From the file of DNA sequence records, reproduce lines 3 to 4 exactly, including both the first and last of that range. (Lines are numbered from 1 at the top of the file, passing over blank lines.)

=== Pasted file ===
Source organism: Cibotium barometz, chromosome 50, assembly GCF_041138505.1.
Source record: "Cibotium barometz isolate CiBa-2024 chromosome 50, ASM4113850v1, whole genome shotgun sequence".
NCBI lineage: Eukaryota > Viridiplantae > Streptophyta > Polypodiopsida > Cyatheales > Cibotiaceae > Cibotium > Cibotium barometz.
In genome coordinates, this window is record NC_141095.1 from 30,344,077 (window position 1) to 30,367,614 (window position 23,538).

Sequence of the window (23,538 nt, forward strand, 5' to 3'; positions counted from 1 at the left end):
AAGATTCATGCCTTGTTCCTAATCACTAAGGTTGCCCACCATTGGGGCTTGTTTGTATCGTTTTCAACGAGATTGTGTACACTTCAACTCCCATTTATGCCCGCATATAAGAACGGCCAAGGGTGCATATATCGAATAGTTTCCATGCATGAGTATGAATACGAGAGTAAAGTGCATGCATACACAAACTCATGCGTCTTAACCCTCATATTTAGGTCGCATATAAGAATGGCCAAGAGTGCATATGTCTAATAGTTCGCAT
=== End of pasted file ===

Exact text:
NCBI lineage: Eukaryota > Viridiplantae > Streptophyta > Polypodiopsida > Cyatheales > Cibotiaceae > Cibotium > Cibotium barometz.
In genome coordinates, this window is record NC_141095.1 from 30,344,077 (window position 1) to 30,367,614 (window position 23,538).